This four-disc set is a great crowd-pleaser. It overlaps Beg, Scream and Shout a lot (they are both Rhino products), but if you want a taste of that set with less cost, here you go. There's less of the obscure on this set, but it otherwise hits most of the big hits, licensing issues keeping a few out.

Can You Dig It? The Seventies Soul Experience 2001
Yet another Rhino product, and another killer. A six CD set companion to Beg, Scream and Shout!, this one proves soul was still quite alive in at least the first half of the seventies. Mixing big hits with lesser-known fare, the formula works again. The last two discs are a little heavy on the burgeoning disco era, but they avoid most of the worst of that genre. Not as easy to recommend as the sixties stuff, but an excellent package for the soul fanatic.

Dave Godin's Deep Soul Treasures Taken From The Vaults... Vols. 1-4 1997-2004
This one isn't actually a box set but four individual compilations. But oh, my, what an amazing collection of hidden jewels. Each of the four discs contains 2-5 songs you've maybe heard before, and twenty more that it is hard to believe weren't hits. Gave Godin was an English music journalist and soul fan that compiled these mostly rare recordings. Let's just say that Mr. Godin loved his work, and was particularly good at it. All four discs are to die for, and if you're not convinced, you can buy any one and see what you think. I think you'll buy the rest.

There's a few I've left out, so I may have to return to this theme again, but I can't end until I've mentioned
James Brown Star Time 1991
Yes, four discs of James Brown may be too much for some. But this, for me, is the best single-artist four CD set ever. The first two discs are the sixties and early seventies hits, and are just essential. There's a few extended versions and interesting alternatives, but it's the singles you want, and they're all here. The later seventies and eighties tracks on the last two discs explore Brown's love and mastery of funk, and there's only 2-3 non-essential tracks here. Unless you already own a ton of JB, this box is a terrific buy.

Saturday, October 3, 2009

Dan Penn and Spooner Oldham Live-Moments From This Theatre, 2005


Now here is a wonderful CD from a few years ago. Dan Penn and Spooner Oldham were very successful songwriters in the 60s and 70s, mostly writing soul and country songs and working as session musicians (especially Oldham, whose piano has graced many Memphis gems, and he has played recently with Drive By Truckers). This live recording was made during a 1988 tour of England and Ireland opening for Nick Lowe. Penn plays guitar and sings while Oldham adds harmony vocals and brilliant Wurlitzer piano. No rhythm section is needed. Penn's vocals are expressive, and he inhabits his own lyrics like an old pro, which, of course he is.

Sensitive readings of I'm Your Puppet, Cry Like A Baby, The Dark End Of The Street, A Woman Left Lonely, and Ol' Folks show Penn has a marvelously rich voice that just oozes tenderness. Great songs originally recorded by Aretha Franklin, the Box Tops, and others all surface here- these guys wrote a ton of hits- and every version on this CD is a revelation. As hard as it is to imagine two sixty-something dudes doing justice to Do Right Woman, Do Right Man, they pull it off. There are some delightful lyrical surprises on Lonely Women Make Good Lovers and Memphis Women and Chicken. There isn't a bad song in the bunch, and every performance is stellar.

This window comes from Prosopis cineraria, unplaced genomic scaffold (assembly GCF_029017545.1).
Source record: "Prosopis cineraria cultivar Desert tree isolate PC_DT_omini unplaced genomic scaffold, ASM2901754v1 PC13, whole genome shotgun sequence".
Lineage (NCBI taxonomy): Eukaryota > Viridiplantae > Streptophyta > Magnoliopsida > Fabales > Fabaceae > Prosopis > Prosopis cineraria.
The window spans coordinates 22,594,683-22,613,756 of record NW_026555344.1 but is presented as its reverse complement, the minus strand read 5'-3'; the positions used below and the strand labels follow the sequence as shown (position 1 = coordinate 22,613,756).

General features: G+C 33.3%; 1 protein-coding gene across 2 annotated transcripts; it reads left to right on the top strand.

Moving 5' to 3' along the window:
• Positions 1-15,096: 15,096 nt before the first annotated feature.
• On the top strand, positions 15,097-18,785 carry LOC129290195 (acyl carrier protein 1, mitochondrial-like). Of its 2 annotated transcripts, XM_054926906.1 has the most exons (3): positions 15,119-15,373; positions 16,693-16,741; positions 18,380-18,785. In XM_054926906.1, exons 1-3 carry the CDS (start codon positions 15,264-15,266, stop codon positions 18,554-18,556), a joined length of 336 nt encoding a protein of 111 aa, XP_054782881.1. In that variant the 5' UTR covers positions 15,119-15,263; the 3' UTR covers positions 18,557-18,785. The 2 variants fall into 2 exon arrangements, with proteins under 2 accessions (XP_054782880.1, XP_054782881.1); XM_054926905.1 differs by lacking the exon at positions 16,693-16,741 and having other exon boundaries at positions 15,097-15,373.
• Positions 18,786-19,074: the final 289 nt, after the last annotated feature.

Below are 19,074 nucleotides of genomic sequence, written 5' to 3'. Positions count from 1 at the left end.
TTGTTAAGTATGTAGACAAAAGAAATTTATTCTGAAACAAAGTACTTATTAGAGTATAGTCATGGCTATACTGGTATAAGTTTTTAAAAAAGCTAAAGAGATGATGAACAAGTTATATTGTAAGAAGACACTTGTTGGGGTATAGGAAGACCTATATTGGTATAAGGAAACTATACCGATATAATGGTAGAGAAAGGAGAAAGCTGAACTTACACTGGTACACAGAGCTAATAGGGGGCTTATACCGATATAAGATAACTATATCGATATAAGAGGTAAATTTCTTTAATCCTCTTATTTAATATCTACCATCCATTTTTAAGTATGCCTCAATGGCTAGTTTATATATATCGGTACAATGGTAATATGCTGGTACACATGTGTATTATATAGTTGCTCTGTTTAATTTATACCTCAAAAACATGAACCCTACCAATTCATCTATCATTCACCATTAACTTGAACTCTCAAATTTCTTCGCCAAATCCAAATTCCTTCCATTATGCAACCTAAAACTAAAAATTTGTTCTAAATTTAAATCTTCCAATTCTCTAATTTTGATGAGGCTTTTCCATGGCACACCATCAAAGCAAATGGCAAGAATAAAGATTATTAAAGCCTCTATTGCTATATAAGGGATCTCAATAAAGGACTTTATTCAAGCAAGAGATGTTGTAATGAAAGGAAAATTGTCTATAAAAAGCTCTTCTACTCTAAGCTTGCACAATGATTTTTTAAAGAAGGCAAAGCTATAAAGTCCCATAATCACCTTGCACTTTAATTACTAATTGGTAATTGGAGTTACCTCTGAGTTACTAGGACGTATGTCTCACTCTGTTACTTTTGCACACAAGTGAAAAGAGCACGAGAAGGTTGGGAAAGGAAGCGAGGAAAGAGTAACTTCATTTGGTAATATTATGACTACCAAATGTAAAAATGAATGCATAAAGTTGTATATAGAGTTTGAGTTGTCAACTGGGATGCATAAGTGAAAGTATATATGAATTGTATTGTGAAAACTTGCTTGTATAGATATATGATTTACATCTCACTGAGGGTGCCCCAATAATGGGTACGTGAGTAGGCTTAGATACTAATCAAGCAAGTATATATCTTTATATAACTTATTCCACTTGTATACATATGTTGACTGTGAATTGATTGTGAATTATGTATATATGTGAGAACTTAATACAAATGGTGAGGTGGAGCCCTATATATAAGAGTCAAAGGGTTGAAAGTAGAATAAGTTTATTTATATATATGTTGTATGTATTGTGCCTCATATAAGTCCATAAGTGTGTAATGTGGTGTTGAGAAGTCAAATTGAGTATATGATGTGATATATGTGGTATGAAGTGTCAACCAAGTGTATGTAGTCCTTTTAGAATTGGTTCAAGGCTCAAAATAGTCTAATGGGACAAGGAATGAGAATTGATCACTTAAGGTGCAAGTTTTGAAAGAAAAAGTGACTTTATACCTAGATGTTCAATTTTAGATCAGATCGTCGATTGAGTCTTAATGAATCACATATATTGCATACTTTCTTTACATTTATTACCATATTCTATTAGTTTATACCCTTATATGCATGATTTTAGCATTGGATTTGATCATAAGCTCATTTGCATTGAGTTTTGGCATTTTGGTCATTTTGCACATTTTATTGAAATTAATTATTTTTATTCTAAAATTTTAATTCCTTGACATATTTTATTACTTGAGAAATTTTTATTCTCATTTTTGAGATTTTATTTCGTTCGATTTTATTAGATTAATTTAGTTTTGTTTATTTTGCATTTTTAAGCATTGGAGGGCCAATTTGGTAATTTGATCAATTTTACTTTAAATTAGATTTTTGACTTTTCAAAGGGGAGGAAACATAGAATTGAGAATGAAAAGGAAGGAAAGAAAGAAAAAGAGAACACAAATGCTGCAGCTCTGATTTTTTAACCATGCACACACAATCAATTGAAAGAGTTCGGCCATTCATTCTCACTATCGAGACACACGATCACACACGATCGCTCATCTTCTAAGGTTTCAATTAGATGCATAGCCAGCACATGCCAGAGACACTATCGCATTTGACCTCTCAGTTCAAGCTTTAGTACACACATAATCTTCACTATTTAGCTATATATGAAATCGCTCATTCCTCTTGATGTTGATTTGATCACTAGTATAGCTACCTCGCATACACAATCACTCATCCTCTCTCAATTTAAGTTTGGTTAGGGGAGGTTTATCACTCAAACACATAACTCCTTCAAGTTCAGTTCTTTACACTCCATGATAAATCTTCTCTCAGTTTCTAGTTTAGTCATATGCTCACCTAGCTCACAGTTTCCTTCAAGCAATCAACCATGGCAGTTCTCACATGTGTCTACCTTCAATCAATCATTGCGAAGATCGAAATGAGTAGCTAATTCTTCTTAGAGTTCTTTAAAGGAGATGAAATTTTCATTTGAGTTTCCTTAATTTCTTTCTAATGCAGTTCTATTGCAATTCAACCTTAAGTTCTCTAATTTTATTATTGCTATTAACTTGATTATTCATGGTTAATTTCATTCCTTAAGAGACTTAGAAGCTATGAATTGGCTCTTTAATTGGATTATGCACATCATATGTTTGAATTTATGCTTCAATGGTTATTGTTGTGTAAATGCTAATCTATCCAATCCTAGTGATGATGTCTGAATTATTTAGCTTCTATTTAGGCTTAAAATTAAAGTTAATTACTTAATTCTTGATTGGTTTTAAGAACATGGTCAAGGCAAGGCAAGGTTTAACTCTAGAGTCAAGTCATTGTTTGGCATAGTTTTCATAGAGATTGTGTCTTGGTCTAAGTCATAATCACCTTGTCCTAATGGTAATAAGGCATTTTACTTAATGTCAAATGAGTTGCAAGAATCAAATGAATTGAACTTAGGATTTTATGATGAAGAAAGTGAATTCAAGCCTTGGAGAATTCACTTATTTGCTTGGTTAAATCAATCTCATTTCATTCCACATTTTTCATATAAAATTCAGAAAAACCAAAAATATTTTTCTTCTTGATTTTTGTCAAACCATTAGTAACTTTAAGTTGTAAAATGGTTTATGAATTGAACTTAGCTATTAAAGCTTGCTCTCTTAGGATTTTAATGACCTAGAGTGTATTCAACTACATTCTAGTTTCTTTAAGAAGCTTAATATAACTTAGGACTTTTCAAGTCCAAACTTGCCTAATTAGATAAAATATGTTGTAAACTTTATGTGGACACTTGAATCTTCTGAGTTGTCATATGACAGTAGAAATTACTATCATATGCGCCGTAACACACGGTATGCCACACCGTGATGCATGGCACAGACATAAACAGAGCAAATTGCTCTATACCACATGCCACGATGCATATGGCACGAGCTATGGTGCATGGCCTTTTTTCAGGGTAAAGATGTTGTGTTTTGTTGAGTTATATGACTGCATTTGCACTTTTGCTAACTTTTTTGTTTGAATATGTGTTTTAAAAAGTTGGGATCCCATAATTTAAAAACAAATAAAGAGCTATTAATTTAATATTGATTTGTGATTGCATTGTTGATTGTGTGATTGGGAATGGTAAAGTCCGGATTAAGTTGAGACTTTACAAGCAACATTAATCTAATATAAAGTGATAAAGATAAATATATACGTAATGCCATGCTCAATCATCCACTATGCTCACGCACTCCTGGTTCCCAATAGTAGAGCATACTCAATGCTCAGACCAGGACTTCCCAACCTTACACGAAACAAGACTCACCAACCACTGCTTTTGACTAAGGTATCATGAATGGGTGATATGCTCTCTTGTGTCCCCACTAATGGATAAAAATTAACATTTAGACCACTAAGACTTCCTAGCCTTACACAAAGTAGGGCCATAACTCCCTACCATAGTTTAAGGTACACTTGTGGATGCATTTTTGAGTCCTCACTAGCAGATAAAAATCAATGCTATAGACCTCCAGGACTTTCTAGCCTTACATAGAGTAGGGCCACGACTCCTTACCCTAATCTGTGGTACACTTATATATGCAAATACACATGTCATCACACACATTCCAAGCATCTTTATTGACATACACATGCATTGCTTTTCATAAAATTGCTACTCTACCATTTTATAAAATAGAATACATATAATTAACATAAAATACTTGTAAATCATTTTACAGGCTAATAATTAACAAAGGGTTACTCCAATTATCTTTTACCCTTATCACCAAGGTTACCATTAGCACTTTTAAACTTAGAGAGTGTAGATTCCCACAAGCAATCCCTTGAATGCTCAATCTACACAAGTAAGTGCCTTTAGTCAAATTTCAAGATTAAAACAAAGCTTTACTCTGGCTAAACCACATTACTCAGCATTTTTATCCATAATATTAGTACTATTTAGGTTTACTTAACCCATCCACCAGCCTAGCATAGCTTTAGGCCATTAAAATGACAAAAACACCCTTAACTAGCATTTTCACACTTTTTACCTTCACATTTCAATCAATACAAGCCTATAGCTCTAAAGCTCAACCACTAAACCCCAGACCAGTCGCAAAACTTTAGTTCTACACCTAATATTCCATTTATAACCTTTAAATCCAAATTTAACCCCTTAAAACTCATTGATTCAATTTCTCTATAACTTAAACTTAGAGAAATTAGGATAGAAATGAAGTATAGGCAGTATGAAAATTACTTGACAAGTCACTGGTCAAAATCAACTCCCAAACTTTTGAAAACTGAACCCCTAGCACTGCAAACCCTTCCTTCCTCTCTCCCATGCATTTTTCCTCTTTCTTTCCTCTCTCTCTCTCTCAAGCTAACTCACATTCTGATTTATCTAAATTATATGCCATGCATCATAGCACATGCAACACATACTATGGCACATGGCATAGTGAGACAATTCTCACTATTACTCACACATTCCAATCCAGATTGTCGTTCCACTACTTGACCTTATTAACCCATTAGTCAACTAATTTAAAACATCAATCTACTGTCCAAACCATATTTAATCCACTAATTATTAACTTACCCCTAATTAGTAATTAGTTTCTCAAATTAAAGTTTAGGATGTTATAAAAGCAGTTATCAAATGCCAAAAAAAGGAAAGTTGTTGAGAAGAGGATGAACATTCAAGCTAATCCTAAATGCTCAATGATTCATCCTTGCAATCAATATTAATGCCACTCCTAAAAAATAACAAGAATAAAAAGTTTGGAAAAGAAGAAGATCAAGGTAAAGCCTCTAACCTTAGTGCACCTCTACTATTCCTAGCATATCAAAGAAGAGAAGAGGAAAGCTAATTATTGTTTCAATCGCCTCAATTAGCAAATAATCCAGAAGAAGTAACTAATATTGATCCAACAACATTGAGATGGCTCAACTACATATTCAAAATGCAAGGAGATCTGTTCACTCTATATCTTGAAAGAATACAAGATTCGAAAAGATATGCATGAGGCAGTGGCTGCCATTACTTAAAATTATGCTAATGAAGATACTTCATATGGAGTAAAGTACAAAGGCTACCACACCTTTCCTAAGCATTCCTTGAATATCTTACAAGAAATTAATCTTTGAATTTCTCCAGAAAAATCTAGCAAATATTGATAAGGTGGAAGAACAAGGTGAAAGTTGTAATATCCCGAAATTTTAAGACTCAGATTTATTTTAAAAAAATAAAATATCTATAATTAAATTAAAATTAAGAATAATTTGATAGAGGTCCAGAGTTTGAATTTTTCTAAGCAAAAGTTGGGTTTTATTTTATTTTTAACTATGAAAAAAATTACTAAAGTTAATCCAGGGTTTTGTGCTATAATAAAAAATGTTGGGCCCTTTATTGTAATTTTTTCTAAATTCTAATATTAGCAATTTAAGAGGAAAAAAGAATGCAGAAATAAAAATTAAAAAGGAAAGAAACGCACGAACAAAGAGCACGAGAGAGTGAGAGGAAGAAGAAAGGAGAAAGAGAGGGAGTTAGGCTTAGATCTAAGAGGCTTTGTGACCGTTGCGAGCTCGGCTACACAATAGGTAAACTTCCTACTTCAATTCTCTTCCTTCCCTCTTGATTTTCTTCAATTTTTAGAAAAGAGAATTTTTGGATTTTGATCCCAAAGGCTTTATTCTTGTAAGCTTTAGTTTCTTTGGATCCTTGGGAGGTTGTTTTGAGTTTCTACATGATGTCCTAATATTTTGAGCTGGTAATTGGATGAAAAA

Penn's guitar holds the songs together while Oldham's piano adds the color on most of these gems.
Oldham's piano is relaxed and playful, and it is always just the right touch. The recording is close-miked and sounds like they are sitting and playing in your living room. Highly recommended.

Thursday, October 1, 2009

The Proclaimers Notes and Rhymes 2009


The record starts with the big hit single Love Can Move Mountains. It's big, hit single stuff, but it's not (I'm Gonna Be) 500 Miles or There's a Touch. But let's not hold that against them, what next? The title track is their classic "wild abandon" track, rocking with a jungle beat, and it's up to par. From there, the CD is heavy on ballads and mid-tempo fare, but they're well written and sung examples of the form. Highlights include It Was Always So Easy (To Find An Unhappy Woman), Like A Flame, and the fear of terrorists statement I Know. Politics reappear on Free Market - you can guess- and this is very similar to S-O-R-R-Y on their last CD, 2007's Life With You.

There's no quirky cover song, no giant hit, and not enough fast songs. But there are plenty of excellent songs, and the twins' tight harmonies are always great to hear- they are the only current incarnation of the Everly Brothers, and they deserve the title. They write good songs, and they have a crack band, and, well, it should be just a little more exciting than this one. Just a little more.

So the great Scots haven't delivered their best. If you're already a fan, there's plenty to enjoy, but for the unfamiliar, best to go back to the 2001 masterpiece Persevere, or even the 2002 The Best Of...87-02. And if you've never heard the Proclaimers, and you are a sucker for a pop tune and gorgeous harmonies, you really should try one of those two right now.